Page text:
And we say good bye to them then, the beetles and all the dust on their rainbow shells, as they ascend like helicopters, beating the long grasses down all around them, stop a few yards up, turn one hundred eighty degrees and fly off over the mountain and very far away. Goodbye. They always seemed like aliens, when they sat with us at the dinner table. None of us could get a read on what was going on inside, some sense of emotional life. They always performed daily routines mechanically, some thought they were sad inside there, others thought they were angry. Others, often drunk, would say they were teeming with goodwill. Those bulbous eyes, glinting in the diningroom lamp, those pincers, working at a leaf on a plate. They certainly followed protocol to the letter, and I couldn’t remember a time when I heard them say anything to anyone. If they refused to perform in accordance with what was happening at that second, they would simply turn around as if they hadn’t heard and walk directly away. They were excellent baby sitters, though. All our babies, all of them, sitting in a row in the sunlight laughing at the beetle doing cartwheels for them, jumping rope, miming sections of Hamlet, playing dead, playing guitar (not very well, but the babies liked it) and flute (beautifully), alternately. Sometimes the beetle would fall in the pond and float around, trying desparately to get out again, to find an overhanging tree branch to grab with its flailing jagged limbs while we all laughed. After finding dry land with its feet it would trundle off for some alone time, no doubt to dry its wings off in private. One time at dinner we thought we might have heard it sigh, toying with a leaf of its dinner as if it were a windchime. But it didn’t have any lungs, that’s the odd part. Then it got up, pushed its chair into the table, and thudded off to its room, climbed up to cling to the ceiling and stayed there for the next few days. When it finally emerged again, it was clinging to a painting of Jess, from her last week of kindergarten. It laid the painting on the kitchen table and that’s when we saw it had corrected the part where it was pictured to make it look like it was flying. That’s one of the last things I remember about the beetle. Aside from its dramatic exit.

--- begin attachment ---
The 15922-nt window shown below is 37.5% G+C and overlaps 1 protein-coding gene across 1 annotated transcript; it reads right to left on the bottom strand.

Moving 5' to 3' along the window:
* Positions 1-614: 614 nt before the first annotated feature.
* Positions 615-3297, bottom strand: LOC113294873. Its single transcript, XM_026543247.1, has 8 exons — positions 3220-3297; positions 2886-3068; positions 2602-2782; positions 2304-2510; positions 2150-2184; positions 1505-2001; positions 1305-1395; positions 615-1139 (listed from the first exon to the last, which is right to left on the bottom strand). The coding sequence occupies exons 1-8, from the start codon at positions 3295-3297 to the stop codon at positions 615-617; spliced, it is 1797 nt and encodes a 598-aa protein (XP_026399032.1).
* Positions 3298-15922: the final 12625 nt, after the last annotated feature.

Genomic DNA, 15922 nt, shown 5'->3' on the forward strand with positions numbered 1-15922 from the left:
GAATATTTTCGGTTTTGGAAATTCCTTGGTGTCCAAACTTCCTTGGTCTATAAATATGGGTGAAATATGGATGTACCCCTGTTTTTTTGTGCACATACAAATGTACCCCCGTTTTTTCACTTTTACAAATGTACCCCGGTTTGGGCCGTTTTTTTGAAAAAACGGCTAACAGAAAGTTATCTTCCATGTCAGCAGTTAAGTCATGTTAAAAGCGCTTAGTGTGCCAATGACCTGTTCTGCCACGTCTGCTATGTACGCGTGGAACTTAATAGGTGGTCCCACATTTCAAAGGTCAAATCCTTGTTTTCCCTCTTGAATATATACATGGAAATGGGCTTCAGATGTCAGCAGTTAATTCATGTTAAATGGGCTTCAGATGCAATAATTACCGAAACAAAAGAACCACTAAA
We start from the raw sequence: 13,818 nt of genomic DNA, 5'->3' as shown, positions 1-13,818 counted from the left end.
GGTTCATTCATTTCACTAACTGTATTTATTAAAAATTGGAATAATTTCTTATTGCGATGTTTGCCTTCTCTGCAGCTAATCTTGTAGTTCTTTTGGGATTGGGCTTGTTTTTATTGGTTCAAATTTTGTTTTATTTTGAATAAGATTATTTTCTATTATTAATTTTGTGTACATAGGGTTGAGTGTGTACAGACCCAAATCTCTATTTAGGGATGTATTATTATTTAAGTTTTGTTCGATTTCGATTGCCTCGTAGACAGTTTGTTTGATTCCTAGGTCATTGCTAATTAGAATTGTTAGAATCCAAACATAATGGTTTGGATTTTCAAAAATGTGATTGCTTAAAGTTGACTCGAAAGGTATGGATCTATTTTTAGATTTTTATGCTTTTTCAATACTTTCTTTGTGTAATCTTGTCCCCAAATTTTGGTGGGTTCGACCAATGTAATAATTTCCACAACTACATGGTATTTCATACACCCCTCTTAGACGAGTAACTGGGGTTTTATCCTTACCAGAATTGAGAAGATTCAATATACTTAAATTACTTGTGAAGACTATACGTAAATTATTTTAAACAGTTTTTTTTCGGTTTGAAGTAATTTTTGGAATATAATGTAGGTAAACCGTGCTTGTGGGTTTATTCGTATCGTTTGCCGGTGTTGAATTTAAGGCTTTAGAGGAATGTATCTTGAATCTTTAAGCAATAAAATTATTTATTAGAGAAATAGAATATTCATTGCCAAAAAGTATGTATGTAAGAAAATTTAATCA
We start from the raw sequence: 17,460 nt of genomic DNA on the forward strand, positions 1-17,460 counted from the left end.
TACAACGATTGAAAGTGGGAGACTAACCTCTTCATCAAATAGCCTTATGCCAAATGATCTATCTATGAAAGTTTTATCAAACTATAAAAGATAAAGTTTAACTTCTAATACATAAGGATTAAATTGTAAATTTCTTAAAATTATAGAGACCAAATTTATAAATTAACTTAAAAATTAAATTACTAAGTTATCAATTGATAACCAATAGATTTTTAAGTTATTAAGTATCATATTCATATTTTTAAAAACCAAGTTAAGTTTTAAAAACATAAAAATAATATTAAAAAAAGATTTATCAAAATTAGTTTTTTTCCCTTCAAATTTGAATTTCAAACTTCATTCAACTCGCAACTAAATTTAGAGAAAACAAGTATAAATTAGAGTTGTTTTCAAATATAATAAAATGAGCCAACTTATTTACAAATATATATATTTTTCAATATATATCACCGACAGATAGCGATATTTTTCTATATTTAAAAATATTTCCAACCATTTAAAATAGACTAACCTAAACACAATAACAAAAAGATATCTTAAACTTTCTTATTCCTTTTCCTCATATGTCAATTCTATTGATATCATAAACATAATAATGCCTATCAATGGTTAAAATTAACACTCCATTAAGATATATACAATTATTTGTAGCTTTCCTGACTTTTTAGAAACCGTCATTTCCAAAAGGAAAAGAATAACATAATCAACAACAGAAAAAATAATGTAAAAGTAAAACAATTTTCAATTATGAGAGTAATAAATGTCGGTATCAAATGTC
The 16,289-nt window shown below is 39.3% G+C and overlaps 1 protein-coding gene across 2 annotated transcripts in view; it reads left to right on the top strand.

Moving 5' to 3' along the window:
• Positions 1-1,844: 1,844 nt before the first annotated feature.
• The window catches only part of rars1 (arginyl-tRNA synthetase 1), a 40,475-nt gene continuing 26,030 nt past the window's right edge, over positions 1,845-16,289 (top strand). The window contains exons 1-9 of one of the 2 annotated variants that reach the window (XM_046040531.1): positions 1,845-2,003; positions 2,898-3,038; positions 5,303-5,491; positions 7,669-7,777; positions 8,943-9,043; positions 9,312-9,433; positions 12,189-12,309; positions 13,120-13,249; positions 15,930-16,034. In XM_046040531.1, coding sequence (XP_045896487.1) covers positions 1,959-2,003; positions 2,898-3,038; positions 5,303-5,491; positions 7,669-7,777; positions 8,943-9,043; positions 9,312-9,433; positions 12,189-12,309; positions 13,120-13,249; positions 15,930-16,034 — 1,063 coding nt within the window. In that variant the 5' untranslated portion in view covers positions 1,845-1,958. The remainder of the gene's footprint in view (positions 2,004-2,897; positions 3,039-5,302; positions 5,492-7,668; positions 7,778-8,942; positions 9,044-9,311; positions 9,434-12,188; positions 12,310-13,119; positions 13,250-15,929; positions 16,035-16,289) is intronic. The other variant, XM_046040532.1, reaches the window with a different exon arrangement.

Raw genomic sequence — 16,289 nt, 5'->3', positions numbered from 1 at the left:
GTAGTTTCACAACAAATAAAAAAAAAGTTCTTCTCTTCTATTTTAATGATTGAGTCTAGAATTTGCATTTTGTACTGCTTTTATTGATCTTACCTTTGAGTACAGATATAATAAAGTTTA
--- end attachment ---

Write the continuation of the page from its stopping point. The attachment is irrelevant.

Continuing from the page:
Exciting news and flavors of billions of stars inside the galaxy drink at the drive-in fast food explosion bowel mercy crying. Skiing backwards into cheese curls, chocolate fondue, curling greenglobe drops of weird rain, and flaming angel swords, all for one night only, at the hub of commerce downtown. A spectacle of Last Day, a violent scene where the chosen will rise and smite the unchosen, the unfetterde, unwashed, unclassy, unlistened-to, unravelled, untoward, unbetter. The crime is not being cool, and it is punishable by death. Or at least life in a prison of squareness, getting to know your fellow hell-citizens. Driving your dumb cars and wearing your dumb clothes, and easing into your dumb days with a dumb pint of alcohol. Turn the light on in this room so we can see each other, so we can build up to something, so we can make sure we know where the fabric is, where the sugar has hardened, where the doorway leads, where the daylight went. Every so often I want to hear you listening, I want to see you watching, I want to smell you smelling. Then I will know that these dreams I spent so much time designing were the kind of horsepoop I could believe in. Horsehair I could listen to. Horseshit I could excrete. Horsehalo I could ascend to. Horsehoof I could tapdance in. Gleaming like a nitrous ferriswheel at a Paris midnight, the smile inside of Daves mouth was trying to get at something I couldn’t get the flavor of. He had been sporting it for weeks, trying to get people interested in his cryptic interest, I don’t think he realized that you have to say things out loud if you want people to get your meaning. But he persisted for a few more weeks until finally he exploded one day while drinking coffee (there, we thought, was his problem, though none of us were likely to spell that out to one another, and certainly not to him). He burst into flames, and roasted before our eyes, until we realized he was not on fire at all, but just dancing some crazy disco moves, and they were so fast we could hardly see where his limbs were, but that smile was bigger than ever, it had taken over part of his nose, and had crept over his chin, and may even have wrapped completely around his head. Even if he was not engulfed in flames, but rather alarming dance moves, the papers around him were starting to catch on fire due to the immense air friction he was generating, as the space shuttle encounters on its reentry to the atmosphere, and he was actually moving so wildly that the fire was joining him, it seemed to understand him perfectly, and as they melded together, Dave glowed much brighter, more a smile than a body, more a star than a planet, until we could no longer look at him, and the fire didn’t spread, exactly, it followed him into itself, and he rose in increments to the ceiling, and got smaller and smaller until we realized we were outside, looking up at lots of stars, and we couldn’t figure out which star was Dave and which star was Jupiter. Somebody snorted and said Jupiter wasn’t a star, and then we were all quiet for awhile, and then someone else said, but isn’t it a failed star? And no one really knew what that meant, but someone else said, Jupiter is a planet. Ah but a planet of gasssssss that never lit on fire. It just didn’t have the spirit, the need to become a star. It bowed out. All the advil in the universe couldn’t take its pounding headache away. It just sauntered off to swirl and turn and storm and coldly mark it’s discontent. The king, in a tower, poisoned by science fiction, eating a small fig spreaded cracker.